What an amazing blend of opposites they were. Dynamic and serene; powerful and insubstantial; remote and untouchable but without them the earth would be a dry husk. The death today of one man wouldn't have affected them at all. Why did it affect me so?

It didn't matter what anyone told me. If one of us had to die, it should have been me and not Dak. If that vision the night before his funeral was a true one he'd told me otherwise, but he'd always thought less of himself than he should have. I knew no one I could even begin to compare to him. Certainly not myself. Sure, I could fight better than him, but that's hardly the best way to judge a man. I could never be everything Dak had been with his strength of character, his courage, his cheerfulness and his beauty, but if I didn't make the best I possibly could of myself I'd be dishonoring his memory. I was well aware of that. I reminded myself of it every morning. Sometimes it was all that got me out of bed.

Would that involve killing? I hadn't really thought about it before, but I supposed it would at some point. Much of what I learned from Master was good for almost nothing else, and I could think of few great men in history whose hands weren't red with blood. My own family owed its position to it, and it occurred to me that Master must have done his share.

Had my life gone on in a normal way I'd have been a killer anyway. I'd always known that. Part of our job was to keep the Pass clear and safe for traders. Bandits never dared to enter it these days, but if one had I'd have done what we'd always done with them: hunt him down and kill him. That would have done anything but raise a protest. It was expected.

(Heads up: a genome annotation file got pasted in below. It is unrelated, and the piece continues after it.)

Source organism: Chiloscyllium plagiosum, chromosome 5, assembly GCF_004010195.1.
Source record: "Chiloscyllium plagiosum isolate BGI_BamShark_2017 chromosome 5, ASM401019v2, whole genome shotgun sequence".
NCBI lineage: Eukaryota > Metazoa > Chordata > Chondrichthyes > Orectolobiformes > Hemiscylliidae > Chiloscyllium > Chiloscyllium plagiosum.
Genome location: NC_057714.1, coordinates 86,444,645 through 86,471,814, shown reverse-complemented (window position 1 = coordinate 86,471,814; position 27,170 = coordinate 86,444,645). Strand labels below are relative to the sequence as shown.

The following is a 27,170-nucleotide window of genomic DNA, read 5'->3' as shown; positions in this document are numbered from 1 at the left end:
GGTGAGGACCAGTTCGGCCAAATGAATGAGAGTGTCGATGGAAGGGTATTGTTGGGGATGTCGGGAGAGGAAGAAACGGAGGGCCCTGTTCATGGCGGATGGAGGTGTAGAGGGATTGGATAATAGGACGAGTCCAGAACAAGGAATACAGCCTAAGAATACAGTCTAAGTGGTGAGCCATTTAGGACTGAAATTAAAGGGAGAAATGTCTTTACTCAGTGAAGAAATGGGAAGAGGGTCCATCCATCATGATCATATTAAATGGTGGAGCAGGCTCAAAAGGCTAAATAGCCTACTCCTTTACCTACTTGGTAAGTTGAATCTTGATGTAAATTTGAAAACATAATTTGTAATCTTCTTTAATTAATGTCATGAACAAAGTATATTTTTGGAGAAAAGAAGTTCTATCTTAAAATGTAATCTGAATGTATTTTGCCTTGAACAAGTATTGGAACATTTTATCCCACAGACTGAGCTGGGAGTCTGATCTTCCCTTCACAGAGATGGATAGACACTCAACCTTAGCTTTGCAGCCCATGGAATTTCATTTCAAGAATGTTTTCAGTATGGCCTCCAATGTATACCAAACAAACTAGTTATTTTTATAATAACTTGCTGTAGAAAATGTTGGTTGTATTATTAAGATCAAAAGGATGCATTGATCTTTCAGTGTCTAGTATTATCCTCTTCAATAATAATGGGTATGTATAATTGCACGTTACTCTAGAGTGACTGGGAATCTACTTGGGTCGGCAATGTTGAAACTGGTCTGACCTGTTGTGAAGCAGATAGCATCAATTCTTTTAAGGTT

In all justice Tris deserved to die for what he helped do to Dak. But then so did Cal. And Lor. And more than them, Father. Were I to invoke justice to kill one, the same justice would demand I kill the others. But how would Dak be honored by killing half my family? A story beginning like that would be a tragedy, with the killer spending the rest of the tale under a curse. Then too, if I hated Tris and the others for trying to kill me, their own blood, what would it say about me if I did the same to them? I'd be no better than they are. The thought of descending to their level was revolting.

I have no business dealing out justice anyway. I'm just an angry kid who can hit hard. Maybe I have good reason to be angry. But once I began killing for justice, where should it end? And where should mercy begin?

There were any number of reasons I might kill, but as long as I had no answers to these questions the pursuit of my own idea of justice can't be one of them.

Regardless of what I wanted, I wasn't sure I could trust myself. I hadn't anticipated my reaction to seeing Tris at all. I never even thought about him if I could help it. I might have all the reasons in the world to behave honorably, but it would do no good if I let myself get that angry again. The anger was still there, but I forced it down. Little by little, I walled it off until I couldn't feel it anymore.

The sun was long gone by the time I finished.